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I have to.

Way back in 2001 I wrote, “Popular culture has it that our brains should defer to our guts, despite conclusive anatomical evidence that guts digest food while brains digest information, and the success of the scientific method demonstrating that facts and logic are superior to instinct.”

I’ve been on something of a crusade about the dangers of trusting your gut ever since.

Not as way back … five days ago as I’m publishing this missive … President Trump disagreed, saying, “I have a gut, and my gut tells me more sometimes than anybody else’s brain can ever tell me.”

Give President Trump his due. His statement appears to be correct. His gut does seem to tell him more than anybody else’s brain does.

Nor is he alone, nor is the purpose of this little epistle to ridicule our current president. He isn’t the point. He just illustrates it.

The point is that “trusting our “guts” … our instincts and pattern-matching abilities … over the hard work of collecting and interpreting evidence continues to be a popular method for making important decisions.

To be fair, there are situations in which this effortless alternative truly is superior. Take, for example, how we identify people we know: We look at their faces, listen to their voices, and we’re done.

And outside the realm of doppelganger-oriented horror movies, and except for the occasional identical twin, we’re generally correct.

This works just fine until there’s a need to prove it, as when we contact our bank over the phone. Imagine a financial institution that relies on innards-based customer identification and authentication: Instead of providing your date of birth, last four digits of your social security number, and the make and model of the first car you ever owned, you schmooze a bit, discover you’re both Cubs fans, and further discover you agree that had Ernie Banks faced the Cubs pitching staff he’d have broken every batting record in the game.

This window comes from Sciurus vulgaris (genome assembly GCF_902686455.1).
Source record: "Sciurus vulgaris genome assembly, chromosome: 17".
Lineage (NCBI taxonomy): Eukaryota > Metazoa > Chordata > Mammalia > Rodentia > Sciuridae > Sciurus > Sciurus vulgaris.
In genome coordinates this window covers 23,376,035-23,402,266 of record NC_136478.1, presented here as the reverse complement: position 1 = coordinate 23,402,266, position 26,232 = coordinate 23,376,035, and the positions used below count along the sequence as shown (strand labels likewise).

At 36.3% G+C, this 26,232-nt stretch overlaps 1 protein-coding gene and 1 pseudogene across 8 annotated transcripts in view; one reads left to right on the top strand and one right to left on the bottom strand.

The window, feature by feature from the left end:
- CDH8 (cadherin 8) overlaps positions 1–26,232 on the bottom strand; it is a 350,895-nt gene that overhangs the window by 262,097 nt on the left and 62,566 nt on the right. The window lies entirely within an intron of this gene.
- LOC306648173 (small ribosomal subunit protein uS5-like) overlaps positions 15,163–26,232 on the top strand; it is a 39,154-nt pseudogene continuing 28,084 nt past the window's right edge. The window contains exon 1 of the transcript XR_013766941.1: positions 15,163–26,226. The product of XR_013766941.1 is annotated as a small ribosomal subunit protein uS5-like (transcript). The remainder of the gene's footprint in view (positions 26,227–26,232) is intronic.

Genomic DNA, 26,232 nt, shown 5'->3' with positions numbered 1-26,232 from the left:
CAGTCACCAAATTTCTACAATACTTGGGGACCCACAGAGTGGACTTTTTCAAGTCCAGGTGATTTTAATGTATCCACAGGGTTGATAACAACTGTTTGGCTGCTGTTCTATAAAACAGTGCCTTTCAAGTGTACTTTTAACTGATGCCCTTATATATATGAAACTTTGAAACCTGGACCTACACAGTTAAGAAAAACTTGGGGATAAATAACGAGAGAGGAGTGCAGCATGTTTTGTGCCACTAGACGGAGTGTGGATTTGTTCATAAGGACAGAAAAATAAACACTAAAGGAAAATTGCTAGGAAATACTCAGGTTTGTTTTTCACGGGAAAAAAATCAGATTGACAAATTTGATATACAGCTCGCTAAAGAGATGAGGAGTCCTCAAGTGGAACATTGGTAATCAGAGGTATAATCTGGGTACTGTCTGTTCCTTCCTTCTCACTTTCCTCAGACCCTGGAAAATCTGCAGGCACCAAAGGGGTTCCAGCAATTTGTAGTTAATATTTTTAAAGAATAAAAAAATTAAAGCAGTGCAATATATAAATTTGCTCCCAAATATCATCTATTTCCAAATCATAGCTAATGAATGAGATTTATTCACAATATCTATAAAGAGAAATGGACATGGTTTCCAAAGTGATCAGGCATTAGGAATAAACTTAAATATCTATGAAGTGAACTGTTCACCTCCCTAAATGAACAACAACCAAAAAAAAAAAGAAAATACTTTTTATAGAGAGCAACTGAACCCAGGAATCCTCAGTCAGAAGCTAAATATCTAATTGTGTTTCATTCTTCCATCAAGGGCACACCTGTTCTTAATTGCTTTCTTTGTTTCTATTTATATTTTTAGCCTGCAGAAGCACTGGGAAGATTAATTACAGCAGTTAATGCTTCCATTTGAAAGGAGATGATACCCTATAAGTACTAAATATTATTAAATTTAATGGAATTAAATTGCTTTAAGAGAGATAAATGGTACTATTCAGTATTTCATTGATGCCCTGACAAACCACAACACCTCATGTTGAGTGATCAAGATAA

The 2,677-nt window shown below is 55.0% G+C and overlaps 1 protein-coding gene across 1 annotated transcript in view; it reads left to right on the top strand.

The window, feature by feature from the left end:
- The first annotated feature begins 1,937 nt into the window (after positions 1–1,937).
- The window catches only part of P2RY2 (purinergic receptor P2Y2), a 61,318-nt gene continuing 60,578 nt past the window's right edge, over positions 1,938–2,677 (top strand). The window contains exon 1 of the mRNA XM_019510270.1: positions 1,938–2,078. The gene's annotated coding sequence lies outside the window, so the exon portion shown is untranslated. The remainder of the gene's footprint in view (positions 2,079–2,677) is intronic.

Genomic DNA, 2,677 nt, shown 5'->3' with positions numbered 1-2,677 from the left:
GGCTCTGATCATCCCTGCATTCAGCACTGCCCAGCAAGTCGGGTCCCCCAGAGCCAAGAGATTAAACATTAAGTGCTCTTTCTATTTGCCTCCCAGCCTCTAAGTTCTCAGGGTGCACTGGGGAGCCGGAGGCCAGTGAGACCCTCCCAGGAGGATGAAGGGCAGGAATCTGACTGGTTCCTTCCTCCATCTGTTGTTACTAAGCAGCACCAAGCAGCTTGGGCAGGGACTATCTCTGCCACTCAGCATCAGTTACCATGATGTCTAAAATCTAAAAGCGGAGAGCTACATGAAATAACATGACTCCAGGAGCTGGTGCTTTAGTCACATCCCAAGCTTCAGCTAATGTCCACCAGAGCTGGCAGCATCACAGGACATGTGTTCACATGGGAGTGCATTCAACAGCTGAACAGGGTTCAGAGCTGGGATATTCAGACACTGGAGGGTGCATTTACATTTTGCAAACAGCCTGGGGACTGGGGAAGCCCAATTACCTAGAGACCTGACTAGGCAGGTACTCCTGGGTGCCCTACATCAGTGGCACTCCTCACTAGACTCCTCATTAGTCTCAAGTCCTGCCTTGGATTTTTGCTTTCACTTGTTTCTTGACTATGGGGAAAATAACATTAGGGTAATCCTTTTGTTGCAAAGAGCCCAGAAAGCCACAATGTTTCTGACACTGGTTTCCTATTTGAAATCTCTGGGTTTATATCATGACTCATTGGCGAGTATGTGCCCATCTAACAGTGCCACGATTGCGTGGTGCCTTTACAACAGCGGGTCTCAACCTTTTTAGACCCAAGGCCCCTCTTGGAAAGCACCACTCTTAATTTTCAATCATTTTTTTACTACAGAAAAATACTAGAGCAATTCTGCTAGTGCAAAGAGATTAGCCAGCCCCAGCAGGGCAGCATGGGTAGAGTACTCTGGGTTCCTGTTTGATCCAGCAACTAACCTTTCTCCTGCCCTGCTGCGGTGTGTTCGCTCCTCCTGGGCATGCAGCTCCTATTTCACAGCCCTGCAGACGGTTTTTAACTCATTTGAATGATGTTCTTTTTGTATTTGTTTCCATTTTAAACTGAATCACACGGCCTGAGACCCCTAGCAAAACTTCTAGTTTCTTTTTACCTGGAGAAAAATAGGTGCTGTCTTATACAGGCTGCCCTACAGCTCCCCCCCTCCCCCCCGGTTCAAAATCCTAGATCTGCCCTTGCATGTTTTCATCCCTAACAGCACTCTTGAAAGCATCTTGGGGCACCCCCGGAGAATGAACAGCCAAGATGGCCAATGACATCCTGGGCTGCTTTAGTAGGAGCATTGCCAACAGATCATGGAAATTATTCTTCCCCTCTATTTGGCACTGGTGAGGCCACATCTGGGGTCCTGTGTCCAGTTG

Then you say, “I wonder if you could help me. I’d like to transfer everything in all of my accounts with you to my bank in the Cayman Islands.”

“No problem,” replies the helpful newbie customer service staffer. “You sound like a trustworthy person. My gut tells me you’re okay. Now what were those account numbers?”

Clearly, when the subject is customer identification, multifactor authentication … using forensically defensible and auditable techniques for validating identities … is a whole lot more reliable.

Second example: You’re now an IT executive. You task one of your staff — call him Derek Duodenum — to lead the selection of a replacement for your company’s aging ERP system.

Imagine Duodenum considers his gut to be just as presidential as that of our current POTUS. It’s the team’s kickoff meeting. Duodenum starts it off with these words: “I trust my gut, and my gut tells me SpleenWorthy is the right answer for our company.”

The question: Just because he trusts his gut, does that mean you should trust his gut?

Of course not. Among its many disadvantages, beyond being no more reliable than a dart board or Ouija Board, trust-your-gut-based decision-making precludes consensus, because it leaves no room for discussion. Everyone’s answer to the question of why they reached the decision they did is the same — they trusted their guts — and everyone involved thinks their gut is more brilliant than anyone else’s gut.

The only proposition they do agree on is that all of their colons are more perceptive than anyone else’s frontal lobes.

Which is why, when you inform Duodenum that you’re removing him from the ERP selection effort, your reason isn’t that your gut tells you he’s the wrong person for the job.